Recovering The SelfA Journal of Hope and Healing


Beyond Just a Headache

by Ron McDiarmid??????????????????

Many people suffer from the debilitating effects of migraines. There’s nothing like the pounding intensity of it. Everything gets louder, brighter, and sharper. The world distills to a single point of painful focus, usually on one side of the head.

A migraine is a pain in the head, but it is not a headache in the way that we understand. It can last anywhere from two hours to three days. Many migraine sufferers can experience as many as three or four a week, though for most people, it is much less frequent.

People experiencing a migraine are often so nauseous that they vomit. Any physical movement, bright light, or loud sound can make the pain worse, and usually the only thing people in a migraine can do is lie down in a dark room with a lavender eye pillow and hope to fall asleep.

Migraines can be caused by genetics, stress, PTSD, fatigue, caffeine, eating food additives such as nitrates and MSG, alcohol, exposure to environmental toxins, changing weather patterns, skipping meals, illnesses like asthma and stroke, or abnormal sleep conditions. By far, emotional stress is the most common trigger.

Types of Migraines

Common Migraines

Called so because they are the most common types. Common migraines account for 80 percent of migraines. They migraine have no auras, and are usually signified or accompanied by fatigue, anxiety, extreme mood changes, and an inability to focus.

Classic Migraines

Classic migraines are preceded by visual or sensory symptoms, called an “aura.” The aura can appear as flashing lights, colored spots of light, zig-zaging lines, or blind spots in one or both eyes. Other senses can be affected, including sensations like ringing in the ears, difficulty speaking clearly, numbness or tingling in other parts body, or smelling a strange odor. Auras usually start about an hour before a migraine kicks in, and can last for anywhere from 15 minutes to an hour, or even during the entire migraine.

Retinal or Ocular Migraine

Temporary total or partial loss of vision in one eye. May or may not include head pain.

Menstrual Migraines

Migraines that are caused by or connected to fluctuating estrogen levels. Some can be helped by food or herbal hormone management.

Abdominal Migraine

Pain in the abdomen that can last up to three days, and is usually accompanied by nausea and vomiting.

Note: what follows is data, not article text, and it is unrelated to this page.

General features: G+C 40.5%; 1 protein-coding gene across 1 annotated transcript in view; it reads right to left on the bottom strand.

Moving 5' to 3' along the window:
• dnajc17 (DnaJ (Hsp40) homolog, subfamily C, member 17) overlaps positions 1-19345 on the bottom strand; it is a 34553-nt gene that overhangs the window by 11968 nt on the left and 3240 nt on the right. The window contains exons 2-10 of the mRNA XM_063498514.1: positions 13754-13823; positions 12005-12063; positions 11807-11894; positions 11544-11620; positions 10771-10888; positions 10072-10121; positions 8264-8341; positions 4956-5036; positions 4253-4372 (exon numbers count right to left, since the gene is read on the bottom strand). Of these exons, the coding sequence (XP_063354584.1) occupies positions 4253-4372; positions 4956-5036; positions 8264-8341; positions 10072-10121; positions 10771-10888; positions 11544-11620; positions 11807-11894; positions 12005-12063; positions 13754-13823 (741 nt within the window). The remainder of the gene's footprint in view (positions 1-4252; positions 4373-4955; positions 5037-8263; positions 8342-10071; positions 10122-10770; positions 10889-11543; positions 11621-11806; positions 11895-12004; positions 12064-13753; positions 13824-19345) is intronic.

Basilar Artery Migraine

Usually seen in young adults or those experiencing hormonal fluctuations. Head pain in the back of the head, usually with an aura of dizziness, mental confusion, challenges speaking, or sensory illusions.

Chronic Migraine

Chronic migraines are also known as tension-type headaches, transformed migraines, or co-existing Migraine. Chronic migraines are when a migraine transforms into a constant background headache that seems to never fully go away, and periodically flares into intense migraine symptoms.

Ophthalmoplegic Migraine

Pain that develops into partial or complete paralysis of the nerves used to move the eyes. This is one of the few types of migraine that requires immediate medical treatment.

Doctors do not yet know how to cure most migraines. The usually advice is to take aspirin, ibuprofen, or acetaminophen. Some people find relief with natural anti-inflammatories and soothing essential oils that increase circulation and inspire relaxation, like lavender, peppermint, wintergreen, marjoram, helichrysum, basil, and eucalyptus. Acupuncture and deep breathing practices like yoga seem to be the most effective alternative therapies.

The best advice is to pay attention to what happens around you before you get a migraine, and avoid the foods, smells, and activities that seem to trigger it. Stress, fatigue, and dehydration increase the intensity and frequency of migraines. Get lots of rest, eat healthy food on a regular schedule, drink plenty of pure water, and practice stress-relieving techniques like yoga and meditation.

While doctors do not yet know the causes and cures of migraines, tracking your own migraines and establishing a healthy lifestyle may be able to help you reduce their occurrence.

About the Author

This post is contributed by Ron McDiarmid, who is the founder of My Healthy Living Coach. Having had health challenges along the way Ron was keen to share the research and learning he gathered. Through MHLC this continued into a current presentation of healthy lifestyle choices and how to implement them. Check out his website at

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